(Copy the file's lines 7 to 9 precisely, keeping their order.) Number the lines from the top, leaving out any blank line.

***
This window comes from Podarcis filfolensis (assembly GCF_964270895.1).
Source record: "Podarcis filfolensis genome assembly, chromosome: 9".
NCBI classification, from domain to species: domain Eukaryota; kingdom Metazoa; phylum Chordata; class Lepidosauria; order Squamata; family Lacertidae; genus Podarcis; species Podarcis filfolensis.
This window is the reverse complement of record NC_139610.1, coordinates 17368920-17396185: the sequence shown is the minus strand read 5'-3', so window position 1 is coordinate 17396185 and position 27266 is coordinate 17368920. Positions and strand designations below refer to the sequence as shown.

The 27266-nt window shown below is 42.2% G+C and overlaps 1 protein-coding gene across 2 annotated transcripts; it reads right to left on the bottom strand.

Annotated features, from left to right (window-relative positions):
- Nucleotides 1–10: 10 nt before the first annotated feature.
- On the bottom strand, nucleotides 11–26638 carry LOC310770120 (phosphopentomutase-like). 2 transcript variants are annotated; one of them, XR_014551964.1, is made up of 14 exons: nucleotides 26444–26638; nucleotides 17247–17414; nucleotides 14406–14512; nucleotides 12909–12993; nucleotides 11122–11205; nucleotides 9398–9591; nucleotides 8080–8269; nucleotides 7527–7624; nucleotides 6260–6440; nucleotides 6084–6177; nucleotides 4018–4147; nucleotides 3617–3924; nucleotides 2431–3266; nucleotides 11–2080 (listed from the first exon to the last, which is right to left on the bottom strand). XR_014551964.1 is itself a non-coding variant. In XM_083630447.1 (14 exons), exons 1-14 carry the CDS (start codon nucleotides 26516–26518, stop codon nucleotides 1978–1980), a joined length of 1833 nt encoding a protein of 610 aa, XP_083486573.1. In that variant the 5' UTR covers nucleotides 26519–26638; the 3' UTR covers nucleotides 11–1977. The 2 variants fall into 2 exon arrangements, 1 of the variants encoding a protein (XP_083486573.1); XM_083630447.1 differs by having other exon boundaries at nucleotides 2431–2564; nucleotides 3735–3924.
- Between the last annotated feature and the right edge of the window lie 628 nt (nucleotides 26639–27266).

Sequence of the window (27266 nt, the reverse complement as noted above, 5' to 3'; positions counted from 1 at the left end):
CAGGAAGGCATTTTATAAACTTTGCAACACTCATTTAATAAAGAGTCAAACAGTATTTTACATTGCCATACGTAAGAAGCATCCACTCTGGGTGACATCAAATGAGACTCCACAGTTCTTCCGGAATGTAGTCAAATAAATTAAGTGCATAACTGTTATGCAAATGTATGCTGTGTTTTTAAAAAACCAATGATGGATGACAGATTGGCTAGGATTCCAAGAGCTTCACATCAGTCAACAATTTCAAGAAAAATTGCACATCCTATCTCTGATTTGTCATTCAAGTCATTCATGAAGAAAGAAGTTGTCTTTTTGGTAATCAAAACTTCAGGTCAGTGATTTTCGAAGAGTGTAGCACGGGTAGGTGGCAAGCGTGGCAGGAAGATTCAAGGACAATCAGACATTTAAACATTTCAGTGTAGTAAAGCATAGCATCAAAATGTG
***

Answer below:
- Nucleotides 1–10: 10 nt before the first annotated feature.
- On the bottom strand, nucleotides 11–26638 carry LOC310770120 (phosphopentomutase-like). 2 transcript variants are annotated; one of them, XR_014551964.1, is made up of 14 exons: nucleotides 26444–26638; nucleotides 17247–17414; nucleotides 14406–14512; nucleotides 12909–12993; nucleotides 11122–11205; nucleotides 9398–9591; nucleotides 8080–8269; nucleotides 7527–7624; nucleotides 6260–6440; nucleotides 6084–6177; nucleotides 4018–4147; nucleotides 3617–3924; nucleotides 2431–3266; nucleotides 11–2080 (listed from the first exon to the last, which is right to left on the bottom strand). XR_014551964.1 is itself a non-coding variant. In XM_083630447.1 (14 exons), exons 1-14 carry the CDS (start codon nucleotides 26516–26518, stop codon nucleotides 1978–1980), a joined length of 1833 nt encoding a protein of 610 aa, XP_083486573.1. In that variant the 5' UTR covers nucleotides 26519–26638; the 3' UTR covers nucleotides 11–1977. The 2 variants fall into 2 exon arrangements, 1 of the variants encoding a protein (XP_083486573.1); XM_083630447.1 differs by having other exon boundaries at nucleotides 2431–2564; nucleotides 3735–3924.
- Between the last annotated feature and the right edge of the window lie 628 nt (nucleotides 26639–27266).